Published on 26 August 2020
Using data from Landsat, researchers have created a new map depicting the causes of change in global mangrove habitats between 2000 and 2016. The map will benefit researchers investigating the impacts of mangrove gain and loss on the global carbon cycle, while also helping conservation organizations identify where to protect or restore these vital coastal habitats.
Mangroves are hardy trees and shrubs that grow in the salty, wet, muddy soils of Earth’s tropical and subtropical coastlines. They protect the coastlines from erosion and storm damage; store carbon within their roots, trunks, and in the soil; and provide habitats for commercially important marine species.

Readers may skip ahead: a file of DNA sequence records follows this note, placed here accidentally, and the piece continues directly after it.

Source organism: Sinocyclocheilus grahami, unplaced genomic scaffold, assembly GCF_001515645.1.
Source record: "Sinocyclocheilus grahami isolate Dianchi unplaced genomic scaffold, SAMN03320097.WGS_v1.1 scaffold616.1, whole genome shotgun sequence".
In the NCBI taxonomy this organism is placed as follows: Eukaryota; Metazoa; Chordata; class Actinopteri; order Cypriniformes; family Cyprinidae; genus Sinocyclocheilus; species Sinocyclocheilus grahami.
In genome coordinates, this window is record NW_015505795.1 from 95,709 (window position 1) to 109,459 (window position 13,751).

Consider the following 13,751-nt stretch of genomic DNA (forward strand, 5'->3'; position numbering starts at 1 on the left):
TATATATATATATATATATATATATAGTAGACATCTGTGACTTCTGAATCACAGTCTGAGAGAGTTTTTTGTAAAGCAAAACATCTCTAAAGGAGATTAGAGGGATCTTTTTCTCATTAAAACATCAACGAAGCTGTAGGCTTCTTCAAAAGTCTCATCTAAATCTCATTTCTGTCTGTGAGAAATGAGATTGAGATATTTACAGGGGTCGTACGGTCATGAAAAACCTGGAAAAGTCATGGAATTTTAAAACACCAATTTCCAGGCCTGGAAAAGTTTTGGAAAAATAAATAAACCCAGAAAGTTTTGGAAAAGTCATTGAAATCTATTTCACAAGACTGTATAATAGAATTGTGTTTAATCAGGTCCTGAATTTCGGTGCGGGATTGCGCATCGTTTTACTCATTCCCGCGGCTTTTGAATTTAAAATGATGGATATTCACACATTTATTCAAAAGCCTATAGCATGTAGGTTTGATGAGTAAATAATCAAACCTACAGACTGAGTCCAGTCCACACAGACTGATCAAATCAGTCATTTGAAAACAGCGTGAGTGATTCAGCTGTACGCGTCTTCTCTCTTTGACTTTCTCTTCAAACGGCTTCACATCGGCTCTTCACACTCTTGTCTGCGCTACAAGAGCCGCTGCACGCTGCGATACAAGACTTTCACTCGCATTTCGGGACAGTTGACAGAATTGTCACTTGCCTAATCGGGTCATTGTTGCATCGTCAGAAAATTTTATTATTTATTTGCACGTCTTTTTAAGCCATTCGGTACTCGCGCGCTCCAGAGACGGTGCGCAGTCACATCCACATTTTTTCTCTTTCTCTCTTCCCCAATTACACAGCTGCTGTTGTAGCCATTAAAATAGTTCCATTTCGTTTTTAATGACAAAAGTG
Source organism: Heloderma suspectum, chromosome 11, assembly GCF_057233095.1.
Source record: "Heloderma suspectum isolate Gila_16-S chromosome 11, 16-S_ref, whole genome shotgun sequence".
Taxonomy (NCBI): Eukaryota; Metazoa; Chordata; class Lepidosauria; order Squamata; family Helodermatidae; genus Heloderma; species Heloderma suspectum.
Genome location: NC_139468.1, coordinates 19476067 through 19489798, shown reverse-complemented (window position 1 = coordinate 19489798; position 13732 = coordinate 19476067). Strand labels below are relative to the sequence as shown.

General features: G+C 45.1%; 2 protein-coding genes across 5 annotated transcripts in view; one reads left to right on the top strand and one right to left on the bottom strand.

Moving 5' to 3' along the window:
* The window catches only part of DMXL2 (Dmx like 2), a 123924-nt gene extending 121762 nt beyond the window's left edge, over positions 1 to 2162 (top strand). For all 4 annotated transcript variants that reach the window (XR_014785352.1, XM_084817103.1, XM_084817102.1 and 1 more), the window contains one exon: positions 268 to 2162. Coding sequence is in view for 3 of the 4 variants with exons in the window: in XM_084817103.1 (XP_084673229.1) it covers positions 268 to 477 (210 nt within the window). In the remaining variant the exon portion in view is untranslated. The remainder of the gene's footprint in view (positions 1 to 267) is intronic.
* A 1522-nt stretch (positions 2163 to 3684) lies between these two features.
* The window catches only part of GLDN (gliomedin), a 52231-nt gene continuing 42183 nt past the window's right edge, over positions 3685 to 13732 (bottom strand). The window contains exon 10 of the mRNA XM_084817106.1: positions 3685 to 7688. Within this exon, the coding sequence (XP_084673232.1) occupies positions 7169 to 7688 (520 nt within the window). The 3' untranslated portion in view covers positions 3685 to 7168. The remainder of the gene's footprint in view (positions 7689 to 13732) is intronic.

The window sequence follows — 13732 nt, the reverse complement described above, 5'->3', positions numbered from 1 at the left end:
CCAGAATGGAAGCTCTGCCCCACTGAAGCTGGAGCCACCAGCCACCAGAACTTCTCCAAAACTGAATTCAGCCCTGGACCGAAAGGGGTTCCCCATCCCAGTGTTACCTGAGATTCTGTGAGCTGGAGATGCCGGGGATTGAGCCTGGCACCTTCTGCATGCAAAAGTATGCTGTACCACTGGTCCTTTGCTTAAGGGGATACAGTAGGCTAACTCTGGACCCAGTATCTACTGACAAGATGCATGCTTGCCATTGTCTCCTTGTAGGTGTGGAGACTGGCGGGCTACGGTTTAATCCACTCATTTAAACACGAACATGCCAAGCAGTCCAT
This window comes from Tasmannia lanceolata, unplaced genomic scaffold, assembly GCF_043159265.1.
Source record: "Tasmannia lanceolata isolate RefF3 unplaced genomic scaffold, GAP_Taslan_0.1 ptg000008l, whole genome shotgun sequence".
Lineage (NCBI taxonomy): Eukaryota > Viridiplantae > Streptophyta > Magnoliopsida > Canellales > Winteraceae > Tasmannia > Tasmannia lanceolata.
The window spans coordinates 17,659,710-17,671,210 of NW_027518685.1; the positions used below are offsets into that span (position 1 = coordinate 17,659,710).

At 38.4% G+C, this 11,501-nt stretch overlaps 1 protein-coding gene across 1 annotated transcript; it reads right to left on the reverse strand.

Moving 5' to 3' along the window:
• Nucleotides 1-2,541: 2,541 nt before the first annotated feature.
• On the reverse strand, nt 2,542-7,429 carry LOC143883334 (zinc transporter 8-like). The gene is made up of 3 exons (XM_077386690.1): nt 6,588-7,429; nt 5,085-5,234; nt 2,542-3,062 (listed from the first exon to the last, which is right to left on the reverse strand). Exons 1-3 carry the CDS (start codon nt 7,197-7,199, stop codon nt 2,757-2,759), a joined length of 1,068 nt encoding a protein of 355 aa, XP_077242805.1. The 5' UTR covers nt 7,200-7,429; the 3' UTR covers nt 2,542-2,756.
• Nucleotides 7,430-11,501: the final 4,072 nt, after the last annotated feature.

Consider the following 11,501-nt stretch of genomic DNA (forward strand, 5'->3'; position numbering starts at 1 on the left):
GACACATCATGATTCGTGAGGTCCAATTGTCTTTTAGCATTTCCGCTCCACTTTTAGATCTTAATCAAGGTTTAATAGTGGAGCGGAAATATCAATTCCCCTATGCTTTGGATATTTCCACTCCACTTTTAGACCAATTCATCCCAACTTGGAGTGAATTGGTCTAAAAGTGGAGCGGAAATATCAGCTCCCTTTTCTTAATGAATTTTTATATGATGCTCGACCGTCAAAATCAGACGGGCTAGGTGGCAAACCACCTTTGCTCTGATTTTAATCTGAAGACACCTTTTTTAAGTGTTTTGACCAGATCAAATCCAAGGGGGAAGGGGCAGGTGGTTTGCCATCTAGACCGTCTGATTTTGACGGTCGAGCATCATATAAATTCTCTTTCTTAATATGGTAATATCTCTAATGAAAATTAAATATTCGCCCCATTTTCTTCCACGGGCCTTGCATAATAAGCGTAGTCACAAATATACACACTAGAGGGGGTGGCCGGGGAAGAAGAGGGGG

In a study released in 2010, mangroves were found to cover about 138,000 square kilometers (53,000 square miles) of Earth’s coastlines. The majority of these ecosystems were found in Southeast Asia, but they existed throughout the tropical and subtropical latitudes around the globe.
In the new study, researchers from NASA’s Goddard Space Flight Center used machine learning algorithms to analyze nearly one million images from the Landsat 5, 7, and 8 satellites. They first looked for changes is forest and land cover, then reviewed images for the type of land use. The team found that nearly 3400 square kilometers (1,300 square miles) of mangrove forests were lost between 2000 and 2016, or about 2 percent of global mangrove area. Roughly 62 percent of the losses were due to direct human causes, such as farming and aquaculture.